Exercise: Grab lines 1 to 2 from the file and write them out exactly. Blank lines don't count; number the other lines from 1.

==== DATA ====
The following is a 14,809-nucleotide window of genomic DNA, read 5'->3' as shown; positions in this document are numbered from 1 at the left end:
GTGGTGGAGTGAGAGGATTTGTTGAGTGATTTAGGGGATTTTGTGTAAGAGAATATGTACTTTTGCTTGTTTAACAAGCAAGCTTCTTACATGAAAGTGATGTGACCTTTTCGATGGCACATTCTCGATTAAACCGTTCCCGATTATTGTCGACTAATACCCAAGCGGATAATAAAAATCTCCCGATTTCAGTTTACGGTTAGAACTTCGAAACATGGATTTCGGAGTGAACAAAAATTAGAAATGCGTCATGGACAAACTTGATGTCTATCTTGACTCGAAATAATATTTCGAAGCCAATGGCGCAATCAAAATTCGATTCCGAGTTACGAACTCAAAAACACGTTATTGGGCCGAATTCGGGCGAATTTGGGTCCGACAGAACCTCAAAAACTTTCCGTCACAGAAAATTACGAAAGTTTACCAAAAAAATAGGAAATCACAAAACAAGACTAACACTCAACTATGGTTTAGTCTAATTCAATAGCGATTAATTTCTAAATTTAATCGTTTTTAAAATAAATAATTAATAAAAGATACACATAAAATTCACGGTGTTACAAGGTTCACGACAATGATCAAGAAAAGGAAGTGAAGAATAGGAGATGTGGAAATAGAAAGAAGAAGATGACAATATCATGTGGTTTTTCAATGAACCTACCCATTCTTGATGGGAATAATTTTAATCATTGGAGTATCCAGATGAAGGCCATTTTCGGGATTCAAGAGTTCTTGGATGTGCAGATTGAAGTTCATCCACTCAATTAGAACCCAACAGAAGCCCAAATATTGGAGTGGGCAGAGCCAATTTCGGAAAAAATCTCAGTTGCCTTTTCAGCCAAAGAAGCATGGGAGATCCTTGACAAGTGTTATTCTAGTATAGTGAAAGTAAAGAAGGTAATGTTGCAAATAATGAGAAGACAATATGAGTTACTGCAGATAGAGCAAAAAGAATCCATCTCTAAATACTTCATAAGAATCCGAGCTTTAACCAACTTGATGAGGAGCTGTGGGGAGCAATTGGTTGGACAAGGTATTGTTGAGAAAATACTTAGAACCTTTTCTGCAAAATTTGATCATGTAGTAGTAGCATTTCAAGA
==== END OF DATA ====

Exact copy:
The following is a 14,809-nucleotide window of genomic DNA, read 5'->3' as shown; positions in this document are numbered from 1 at the left end:
GTGGTGGAGTGAGAGGATTTGTTGAGTGATTTAGGGGATTTTGTGTAAGAGAATATGTACTTTTGCTTGTTTAACAAGCAAGCTTCTTACATGAAAGTGATGTGACCTTTTCGATGGCACATTCTCGATTAAACCGTTCCCGATTATTGTCGACTAATACCCAAGCGGATAATAAAAATCTCCCGATTTCAGTTTACGGTTAGAACTTCGAAACATGGATTTCGGAGTGAACAAAAATTAGAAATGCGTCATGGACAAACTTGATGTCTATCTTGACTCGAAATAATATTTCGAAGCCAATGGCGCAATCAAAATTCGATTCCGAGTTACGAACTCAAAAACACGTTATTGGGCCGAATTCGGGCGAATTTGGGTCCGACAGAACCTCAAAAACTTTCCGTCACAGAAAATTACGAAAGTTTACCAAAAAAATAGGAAATCACAAAACAAGACTAACACTCAACTATGGTTTAGTCTAATTCAATAGCGATTAATTTCTAAATTTAATCGTTTTTAAAATAAATAATTAATAAAAGATACACATAAAATTCACGGTGTTACAAGGTTCACGACAATGATCAAGAAAAGGAAGTGAAGAATAGGAGATGTGGAAATAGAAAGAAGAAGATGACAATATCATGTGGTTTTTCAATGAACCTACCCATTCTTGATGGGAATAATTTTAATCATTGGAGTATCCAGATGAAGGCCATTTTCGGGATTCAAGAGTTCTTGGATGTGCAGATTGAAGTTCATCCACTCAATTAGAACCCAACAGAAGCCCAAATATTGGAGTGGGCAGAGCCAATTTCGGAAAAAATCTCAGTTGCCTTTTCAGCCAAAGAAGCATGGGAGATCCTTGACAAGTGTTATTCTAGTATAGTGAAAGTAAAGAAGGTAATGTTGCAAATAATGAGAAGACAATATGAGTTACTGCAGATAGAGCAAAAAGAATCCATCTCTAAATACTTCATAAGAATCCGAGCTTTAACCAACTTGATGAGGAGCTGTGGGGAGCAATTGGTTGGACAAGGTATTGTTGAGAAAATACTTAGAACCTTTTCTGCAAAATTTGATCATGTAGTAGTAGCATTTCAAGA